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Saturday, May 14, 2016

Now What?


The Easter season ends on Sunday, May 15, with the celebration of Pentecost.  It’s time to put the last glorious peals of “Alleluia” away and get on with the season of Ordinary Time.  Ordinary Time gets its name from the fact that the Sundays are identified by their ordinal number, beginning with Sunday 1 in January and ending with Sunday 34 in November.  It has no special theme, no special character, no special call to believers—other than the gospel, which is call enough for anyone.

What is our call during Ordinary Time then?  St. Benedict sums it all  up in simple phrases: “Listen with the ear of the heart” (see RB Prologue 1), “Seek God in all things” (see RB 58:6), “Prefer nothing to the love of Christ” (see RB 4:21,72:11 “Run in the path of the gospel” (see RB Prologue 42-33, 49).  Simple, not easy. Quick to read, not quick to live up to.  Undemanding to read, but not undemanding to live. 

When Lent gave way to Easter, our chaplain suggested that as we made Lenten resolutions, we should think of making Easter resolutions.  With the power of the Spirit that blew the first disciples out of their hiding place in the Upper Room into the streets, armed only with faith, hope, love and the Word of God, we also walk out into the highways and byways of Ordinary Time similarly armed.  To focus that renewed Spirit energy, we might think about making three resolutions for Ordinary Time:  one for summer, one for fall, one for those winter weeks between the Baptism of the Lord and Ash Wednesday.

Our experiences of Lent and Easter will have reawakened our desire to pursue the great goal set before us by St. Paul:  “to know Christ Jesus” (cf. Phil 3:10).  That desire lies at the core of all of St. Benedict’s dircctives.  Lent will have taught us something about the road that leads to its fulfillment.  We have come from our Lenten path humbled by a new awareness of the stumbling blocks we often put before our own feet and yet the power of Christ drawing us on toward the renewal of our baptismal promises at Easter.  The Easter season follows the first disciples in their early years of learning the hard way how to know and follow Christ dead and risen and still with them, though unseen.  If you missed out on the daily lectionary readings of from the Acts of the Apostles, you might want to pick the book up yourself and read it as a mirror of your own life in the various communal circles to which you belong. 

But the best companion for the long journey of Ordinary Time is the four gospels.  Do you have a favorite?  Do you have one you haven’t really explored yet?  Choose one as your map and guide to the ordinary daily Christian life to which you are committed.  And why not read it with the Rule of St. Benedict in hand?  Look up what St. Benedict has to say about repenting and believing in the gospel (Mark 1:14-15), or living a life defined by the Beatitudes (Matthew 5:2-12) , or paying greater attention to lepers and Samaritans, whoever they are in your life (Luke).  That kind of reading is a work of translation from Jesus’ day to Benedict’s to ours, sometimes gleaning surprises along the way.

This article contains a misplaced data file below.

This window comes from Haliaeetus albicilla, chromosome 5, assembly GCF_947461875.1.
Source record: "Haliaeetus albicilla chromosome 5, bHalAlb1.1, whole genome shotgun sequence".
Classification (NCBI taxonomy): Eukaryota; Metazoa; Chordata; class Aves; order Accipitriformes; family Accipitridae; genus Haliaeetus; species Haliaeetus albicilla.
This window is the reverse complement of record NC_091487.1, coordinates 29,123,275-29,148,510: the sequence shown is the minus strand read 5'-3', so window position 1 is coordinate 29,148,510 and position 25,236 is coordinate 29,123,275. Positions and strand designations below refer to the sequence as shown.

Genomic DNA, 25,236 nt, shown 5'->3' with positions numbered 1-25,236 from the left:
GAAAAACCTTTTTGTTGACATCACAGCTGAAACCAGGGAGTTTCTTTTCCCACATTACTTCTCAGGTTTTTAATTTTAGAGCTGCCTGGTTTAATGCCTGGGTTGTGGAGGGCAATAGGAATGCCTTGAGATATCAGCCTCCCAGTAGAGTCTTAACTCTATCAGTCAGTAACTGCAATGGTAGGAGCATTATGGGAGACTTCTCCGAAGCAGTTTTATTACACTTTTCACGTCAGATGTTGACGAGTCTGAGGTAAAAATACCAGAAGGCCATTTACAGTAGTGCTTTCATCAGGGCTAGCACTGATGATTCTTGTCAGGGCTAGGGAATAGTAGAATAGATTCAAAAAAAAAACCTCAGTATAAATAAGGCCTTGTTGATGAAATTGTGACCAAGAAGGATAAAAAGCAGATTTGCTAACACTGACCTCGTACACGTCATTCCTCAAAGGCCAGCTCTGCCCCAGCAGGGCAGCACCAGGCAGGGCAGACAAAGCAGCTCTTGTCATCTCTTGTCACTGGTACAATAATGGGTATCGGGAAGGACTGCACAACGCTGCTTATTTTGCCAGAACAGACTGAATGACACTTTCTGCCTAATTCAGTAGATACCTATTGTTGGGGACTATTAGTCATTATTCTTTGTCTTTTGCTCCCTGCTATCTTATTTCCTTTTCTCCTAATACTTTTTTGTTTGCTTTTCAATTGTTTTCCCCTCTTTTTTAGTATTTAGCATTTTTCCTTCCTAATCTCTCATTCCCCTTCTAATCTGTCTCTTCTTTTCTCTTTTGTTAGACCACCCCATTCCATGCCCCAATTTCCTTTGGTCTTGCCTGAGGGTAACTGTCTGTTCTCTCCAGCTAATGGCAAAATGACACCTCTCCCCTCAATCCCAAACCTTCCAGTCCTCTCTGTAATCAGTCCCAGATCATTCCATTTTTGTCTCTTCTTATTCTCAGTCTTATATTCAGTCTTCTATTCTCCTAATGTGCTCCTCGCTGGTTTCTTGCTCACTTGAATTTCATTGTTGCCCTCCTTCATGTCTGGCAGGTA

Have a good trip!

Copyright 2016, Abbey of St. Walburga

Friday, February 12, 2016

PHIL’S SHADOW by Mother Maria-Thomas, OSB



We are still wading through the slush of this tremendous snowfall on Groundhog Day.   Phil did not see his shadow-on February 2, because the sky was packed with thick, gray clouds.  “We will get an early Spring!” people say.

What a fitting symbol, this idea of “seeing or not seeing one’s shadow” , just before we begin an early Lent! St. Benedict reminds us that we are to look at our own “shadow-side” for the purpose of conversion: We are supposed to be “washing away in this holy season the negligences of other times and refusing to indulge in evil habits.” (RB 49: 2).

What actually makes a shadow, this dark, ghostlike figure on the ground, caused by an eclipse of light? The white untouched surface of freshly fallen snow appears in this area as if smudged by a shape that resembles our own figure: sometimes shorter, or elongated, and often grotesquely distorted. It is we ourselves who are blocking out the light and thus darkening our environment. If do not want to see our shadow, this does not necessarily mean that our dark spots aren’t there, nor that the sun is not there. We are just not standing in the light, or do not open our eyes to this light. (Cf. RB Prologue 9.)

Lent invites us, to move into the Light of God’s Word in our lectio divina, so that we can see Him, this world, and ourselves more clearly. When God’s light shines on our own person, i.e. when we apply the Word to our own situation, then we will also discover our shadow: our weak spots, our critical thoughts and negative feelings, etc.  These evil habits follow us like shadows wherever we go. We cannot shake them off.  It takes courage and honesty to look at them and to acknowledge them. Then we will have a more perfect view of the whole reality of life: We perceive that God is Light; but we are often blocking it by our own stubbornness, our pride and self-pity, so that it cannot shine through us. Often we focus too exclusively on our misery, or on the suffering und problems of our world that we do not perceive the greater reality behind and beyond the dark events. The grace of God is always there, even at night, when the sun is not visible to us; when our earth turns its back to the sun and plunges us into a cosmic shadow.